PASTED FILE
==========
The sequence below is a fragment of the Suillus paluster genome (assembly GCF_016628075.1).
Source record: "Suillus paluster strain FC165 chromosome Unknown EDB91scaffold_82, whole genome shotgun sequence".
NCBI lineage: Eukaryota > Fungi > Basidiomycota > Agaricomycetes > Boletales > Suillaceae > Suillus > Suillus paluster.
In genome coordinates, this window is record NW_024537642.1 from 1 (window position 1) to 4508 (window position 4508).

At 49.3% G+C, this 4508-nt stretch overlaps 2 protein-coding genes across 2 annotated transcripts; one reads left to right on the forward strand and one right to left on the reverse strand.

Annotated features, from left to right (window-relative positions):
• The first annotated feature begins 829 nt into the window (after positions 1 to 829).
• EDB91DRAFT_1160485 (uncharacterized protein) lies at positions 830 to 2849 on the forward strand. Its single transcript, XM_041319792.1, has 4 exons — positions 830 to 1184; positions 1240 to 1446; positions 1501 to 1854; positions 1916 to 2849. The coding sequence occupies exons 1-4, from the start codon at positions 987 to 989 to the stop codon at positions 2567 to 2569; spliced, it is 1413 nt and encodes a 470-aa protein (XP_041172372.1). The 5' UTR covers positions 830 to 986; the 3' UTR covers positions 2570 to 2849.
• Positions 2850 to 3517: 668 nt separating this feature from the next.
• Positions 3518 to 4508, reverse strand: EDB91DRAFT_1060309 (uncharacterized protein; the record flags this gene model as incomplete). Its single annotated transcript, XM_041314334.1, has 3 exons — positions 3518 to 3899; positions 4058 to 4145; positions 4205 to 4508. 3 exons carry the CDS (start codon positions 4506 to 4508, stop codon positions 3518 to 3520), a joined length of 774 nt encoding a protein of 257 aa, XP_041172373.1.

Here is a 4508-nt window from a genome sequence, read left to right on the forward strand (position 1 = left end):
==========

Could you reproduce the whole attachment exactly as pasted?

The sequence below is a fragment of the Suillus paluster genome (assembly GCF_016628075.1).
Source record: "Suillus paluster strain FC165 chromosome Unknown EDB91scaffold_82, whole genome shotgun sequence".
NCBI lineage: Eukaryota > Fungi > Basidiomycota > Agaricomycetes > Boletales > Suillaceae > Suillus > Suillus paluster.
In genome coordinates, this window is record NW_024537642.1 from 1 (window position 1) to 4508 (window position 4508).

At 49.3% G+C, this 4508-nt stretch overlaps 2 protein-coding genes across 2 annotated transcripts; one reads left to right on the forward strand and one right to left on the reverse strand.

Annotated features, from left to right (window-relative positions):
• The first annotated feature begins 829 nt into the window (after positions 1 to 829).
• EDB91DRAFT_1160485 (uncharacterized protein) lies at positions 830 to 2849 on the forward strand. Its single transcript, XM_041319792.1, has 4 exons — positions 830 to 1184; positions 1240 to 1446; positions 1501 to 1854; positions 1916 to 2849. The coding sequence occupies exons 1-4, from the start codon at positions 987 to 989 to the stop codon at positions 2567 to 2569; spliced, it is 1413 nt and encodes a 470-aa protein (XP_041172372.1). The 5' UTR covers positions 830 to 986; the 3' UTR covers positions 2570 to 2849.
• Positions 2850 to 3517: 668 nt separating this feature from the next.
• Positions 3518 to 4508, reverse strand: EDB91DRAFT_1060309 (uncharacterized protein; the record flags this gene model as incomplete). Its single annotated transcript, XM_041314334.1, has 3 exons — positions 3518 to 3899; positions 4058 to 4145; positions 4205 to 4508. 3 exons carry the CDS (start codon positions 4506 to 4508, stop codon positions 3518 to 3520), a joined length of 774 nt encoding a protein of 257 aa, XP_041172373.1.

Here is a 4508-nt window from a genome sequence, read left to right on the forward strand (position 1 = left end):